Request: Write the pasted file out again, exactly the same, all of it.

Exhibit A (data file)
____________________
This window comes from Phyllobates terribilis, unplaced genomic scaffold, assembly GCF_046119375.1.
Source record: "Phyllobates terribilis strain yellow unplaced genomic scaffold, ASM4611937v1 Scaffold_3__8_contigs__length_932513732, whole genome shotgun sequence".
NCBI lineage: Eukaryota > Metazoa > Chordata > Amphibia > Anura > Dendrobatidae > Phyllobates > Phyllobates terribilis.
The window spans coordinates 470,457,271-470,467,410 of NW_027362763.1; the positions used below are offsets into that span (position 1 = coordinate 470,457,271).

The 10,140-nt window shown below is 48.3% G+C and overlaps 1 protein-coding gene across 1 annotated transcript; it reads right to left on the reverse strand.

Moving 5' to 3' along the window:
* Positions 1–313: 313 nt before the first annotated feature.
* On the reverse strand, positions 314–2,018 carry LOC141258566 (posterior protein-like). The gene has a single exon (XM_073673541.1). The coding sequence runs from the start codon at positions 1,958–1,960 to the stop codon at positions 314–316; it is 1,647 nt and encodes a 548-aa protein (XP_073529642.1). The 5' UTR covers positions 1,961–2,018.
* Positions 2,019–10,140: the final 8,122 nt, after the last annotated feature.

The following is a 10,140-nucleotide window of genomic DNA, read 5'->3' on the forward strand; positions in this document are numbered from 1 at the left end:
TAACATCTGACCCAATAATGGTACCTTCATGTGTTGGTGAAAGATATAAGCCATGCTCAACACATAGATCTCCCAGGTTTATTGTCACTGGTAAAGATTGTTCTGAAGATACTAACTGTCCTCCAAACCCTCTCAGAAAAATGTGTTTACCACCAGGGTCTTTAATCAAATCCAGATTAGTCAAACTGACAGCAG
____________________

This window comes from Phyllobates terribilis, unplaced genomic scaffold, assembly GCF_046119375.1.
Source record: "Phyllobates terribilis strain yellow unplaced genomic scaffold, ASM4611937v1 Scaffold_3__8_contigs__length_932513732, whole genome shotgun sequence".
NCBI lineage: Eukaryota > Metazoa > Chordata > Amphibia > Anura > Dendrobatidae > Phyllobates > Phyllobates terribilis.
The window spans coordinates 470,457,271-470,467,410 of NW_027362763.1; the positions used below are offsets into that span (position 1 = coordinate 470,457,271).

The 10,140-nt window shown below is 48.3% G+C and overlaps 1 protein-coding gene across 1 annotated transcript; it reads right to left on the reverse strand.

Moving 5' to 3' along the window:
* Positions 1–313: 313 nt before the first annotated feature.
* On the reverse strand, positions 314–2,018 carry LOC141258566 (posterior protein-like). The gene has a single exon (XM_073673541.1). The coding sequence runs from the start codon at positions 1,958–1,960 to the stop codon at positions 314–316; it is 1,647 nt and encodes a 548-aa protein (XP_073529642.1). The 5' UTR covers positions 1,961–2,018.
* Positions 2,019–10,140: the final 8,122 nt, after the last annotated feature.

The following is a 10,140-nucleotide window of genomic DNA, read 5'->3' on the forward strand; positions in this document are numbered from 1 at the left end:
TAACATCTGACCCAATAATGGTACCTTCATGTGTTGGTGAAAGATATAAGCCATGCTCAACACATAGATCTCCCAGGTTTATTGTCACTGGTAAAGATTGTTCTGAAGATACTAACTGTCCTCCAAACCCTCTCAGAAAAATGTGTTTACCACCAGGGTCTTTAATCAAATCCAGATTAGTCAAACTGACAGCAG